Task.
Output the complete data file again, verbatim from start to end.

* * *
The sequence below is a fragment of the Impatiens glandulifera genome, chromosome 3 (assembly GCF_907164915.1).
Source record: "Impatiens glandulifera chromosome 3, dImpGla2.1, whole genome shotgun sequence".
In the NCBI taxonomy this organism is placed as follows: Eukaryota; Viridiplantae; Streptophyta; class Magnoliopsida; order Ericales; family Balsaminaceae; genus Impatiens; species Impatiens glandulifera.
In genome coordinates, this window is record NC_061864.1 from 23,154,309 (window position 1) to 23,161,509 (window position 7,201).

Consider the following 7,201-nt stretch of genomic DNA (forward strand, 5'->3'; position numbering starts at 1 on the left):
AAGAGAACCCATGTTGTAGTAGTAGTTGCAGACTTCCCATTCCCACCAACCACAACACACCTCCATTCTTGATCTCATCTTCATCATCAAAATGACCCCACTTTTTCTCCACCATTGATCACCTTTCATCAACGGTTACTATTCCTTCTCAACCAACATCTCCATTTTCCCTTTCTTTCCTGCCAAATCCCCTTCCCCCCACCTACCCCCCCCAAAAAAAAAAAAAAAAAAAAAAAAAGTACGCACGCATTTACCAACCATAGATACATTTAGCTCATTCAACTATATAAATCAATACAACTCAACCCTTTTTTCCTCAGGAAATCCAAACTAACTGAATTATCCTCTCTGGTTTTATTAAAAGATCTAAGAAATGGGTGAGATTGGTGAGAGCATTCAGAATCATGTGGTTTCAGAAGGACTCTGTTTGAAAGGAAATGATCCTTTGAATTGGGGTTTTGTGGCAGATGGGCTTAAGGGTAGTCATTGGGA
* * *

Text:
The sequence below is a fragment of the Impatiens glandulifera genome, chromosome 3 (assembly GCF_907164915.1).
Source record: "Impatiens glandulifera chromosome 3, dImpGla2.1, whole genome shotgun sequence".
In the NCBI taxonomy this organism is placed as follows: Eukaryota; Viridiplantae; Streptophyta; class Magnoliopsida; order Ericales; family Balsaminaceae; genus Impatiens; species Impatiens glandulifera.
In genome coordinates, this window is record NC_061864.1 from 23,154,309 (window position 1) to 23,161,509 (window position 7,201).

Consider the following 7,201-nt stretch of genomic DNA (forward strand, 5'->3'; position numbering starts at 1 on the left):
AAGAGAACCCATGTTGTAGTAGTAGTTGCAGACTTCCCATTCCCACCAACCACAACACACCTCCATTCTTGATCTCATCTTCATCATCAAAATGACCCCACTTTTTCTCCACCATTGATCACCTTTCATCAACGGTTACTATTCCTTCTCAACCAACATCTCCATTTTCCCTTTCTTTCCTGCCAAATCCCCTTCCCCCCACCTACCCCCCCCAAAAAAAAAAAAAAAAAAAAAAAAAGTACGCACGCATTTACCAACCATAGATACATTTAGCTCATTCAACTATATAAATCAATACAACTCAACCCTTTTTTCCTCAGGAAATCCAAACTAACTGAATTATCCTCTCTGGTTTTATTAAAAGATCTAAGAAATGGGTGAGATTGGTGAGAGCATTCAGAATCATGTGGTTTCAGAAGGACTCTGTTTGAAAGGAAATGATCCTTTGAATTGGGGTTTTGTGGCAGATGGGCTTAAGGGTAGTCATTGGGA